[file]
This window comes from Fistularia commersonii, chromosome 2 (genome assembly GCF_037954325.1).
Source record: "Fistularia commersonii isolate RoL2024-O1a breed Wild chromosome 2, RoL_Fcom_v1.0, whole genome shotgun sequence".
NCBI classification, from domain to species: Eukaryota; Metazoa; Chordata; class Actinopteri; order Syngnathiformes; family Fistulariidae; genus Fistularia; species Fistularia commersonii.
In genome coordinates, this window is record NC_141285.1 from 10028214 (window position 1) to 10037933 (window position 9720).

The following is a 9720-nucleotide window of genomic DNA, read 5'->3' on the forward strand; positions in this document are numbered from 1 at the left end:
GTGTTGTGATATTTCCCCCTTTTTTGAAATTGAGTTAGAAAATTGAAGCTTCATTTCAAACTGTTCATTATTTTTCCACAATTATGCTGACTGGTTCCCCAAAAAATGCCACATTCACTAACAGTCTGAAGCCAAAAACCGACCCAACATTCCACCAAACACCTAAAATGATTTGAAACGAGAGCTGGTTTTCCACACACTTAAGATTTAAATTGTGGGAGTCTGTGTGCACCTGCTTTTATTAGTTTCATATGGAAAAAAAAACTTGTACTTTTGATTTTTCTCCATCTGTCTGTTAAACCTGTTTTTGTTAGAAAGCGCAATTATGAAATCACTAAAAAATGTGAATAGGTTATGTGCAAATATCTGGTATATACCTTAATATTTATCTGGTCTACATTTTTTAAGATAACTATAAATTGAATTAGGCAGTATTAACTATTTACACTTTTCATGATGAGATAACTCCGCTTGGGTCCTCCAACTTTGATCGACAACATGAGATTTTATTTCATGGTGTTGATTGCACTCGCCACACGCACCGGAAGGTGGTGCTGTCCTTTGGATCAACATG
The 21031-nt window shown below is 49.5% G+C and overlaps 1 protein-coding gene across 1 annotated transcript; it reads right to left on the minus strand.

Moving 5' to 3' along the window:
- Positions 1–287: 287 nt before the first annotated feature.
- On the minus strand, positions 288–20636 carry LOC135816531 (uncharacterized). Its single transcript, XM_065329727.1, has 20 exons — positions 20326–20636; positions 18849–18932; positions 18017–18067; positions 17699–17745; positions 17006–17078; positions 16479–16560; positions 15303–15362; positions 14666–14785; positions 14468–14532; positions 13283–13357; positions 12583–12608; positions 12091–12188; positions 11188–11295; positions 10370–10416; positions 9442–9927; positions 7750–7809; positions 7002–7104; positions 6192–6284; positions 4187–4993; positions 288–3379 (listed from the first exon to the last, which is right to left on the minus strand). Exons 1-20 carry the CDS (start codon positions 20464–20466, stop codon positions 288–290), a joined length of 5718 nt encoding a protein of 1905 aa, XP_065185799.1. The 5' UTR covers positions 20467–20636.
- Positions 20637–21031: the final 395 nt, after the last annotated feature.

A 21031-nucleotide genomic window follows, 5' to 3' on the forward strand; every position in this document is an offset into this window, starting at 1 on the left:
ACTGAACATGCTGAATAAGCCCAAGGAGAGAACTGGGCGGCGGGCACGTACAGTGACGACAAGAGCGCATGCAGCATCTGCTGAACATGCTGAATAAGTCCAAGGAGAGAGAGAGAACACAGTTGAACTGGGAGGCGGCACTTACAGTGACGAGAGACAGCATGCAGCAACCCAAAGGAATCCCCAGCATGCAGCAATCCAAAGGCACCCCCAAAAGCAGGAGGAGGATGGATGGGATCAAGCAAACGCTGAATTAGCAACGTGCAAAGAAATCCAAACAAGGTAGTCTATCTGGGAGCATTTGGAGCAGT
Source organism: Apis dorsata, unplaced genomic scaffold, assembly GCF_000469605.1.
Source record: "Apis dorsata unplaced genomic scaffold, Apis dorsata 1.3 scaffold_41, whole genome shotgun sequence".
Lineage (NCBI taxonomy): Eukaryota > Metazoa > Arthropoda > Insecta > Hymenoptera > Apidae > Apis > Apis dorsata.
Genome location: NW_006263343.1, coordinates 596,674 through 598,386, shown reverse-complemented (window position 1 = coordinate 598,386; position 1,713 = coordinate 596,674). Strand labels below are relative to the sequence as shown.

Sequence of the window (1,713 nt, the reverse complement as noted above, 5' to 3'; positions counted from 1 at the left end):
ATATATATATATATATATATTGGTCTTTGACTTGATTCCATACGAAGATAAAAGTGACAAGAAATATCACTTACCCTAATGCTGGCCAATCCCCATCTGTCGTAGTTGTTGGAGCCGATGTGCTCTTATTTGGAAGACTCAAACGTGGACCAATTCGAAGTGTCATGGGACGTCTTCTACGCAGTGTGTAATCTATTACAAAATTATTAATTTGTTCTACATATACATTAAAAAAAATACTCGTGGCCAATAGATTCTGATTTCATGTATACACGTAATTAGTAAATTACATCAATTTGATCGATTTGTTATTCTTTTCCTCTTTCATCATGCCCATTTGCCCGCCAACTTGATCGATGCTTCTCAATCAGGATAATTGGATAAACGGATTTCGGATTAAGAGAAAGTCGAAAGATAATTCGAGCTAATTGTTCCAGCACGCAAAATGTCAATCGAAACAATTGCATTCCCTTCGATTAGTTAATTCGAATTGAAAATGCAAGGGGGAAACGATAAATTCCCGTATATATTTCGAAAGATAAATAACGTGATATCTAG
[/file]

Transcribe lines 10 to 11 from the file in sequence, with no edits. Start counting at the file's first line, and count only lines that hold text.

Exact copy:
- On the minus strand, positions 288–20636 carry LOC135816531 (uncharacterized). Its single transcript, XM_065329727.1, has 20 exons — positions 20326–20636; positions 18849–18932; positions 18017–18067; positions 17699–17745; positions 17006–17078; positions 16479–16560; positions 15303–15362; positions 14666–14785; positions 14468–14532; positions 13283–13357; positions 12583–12608; positions 12091–12188; positions 11188–11295; positions 10370–10416; positions 9442–9927; positions 7750–7809; positions 7002–7104; positions 6192–6284; positions 4187–4993; positions 288–3379 (listed from the first exon to the last, which is right to left on the minus strand). Exons 1-20 carry the CDS (start codon positions 20464–20466, stop codon positions 288–290), a joined length of 5718 nt encoding a protein of 1905 aa, XP_065185799.1. The 5' UTR covers positions 20467–20636.
- Positions 20637–21031: the final 395 nt, after the last annotated feature.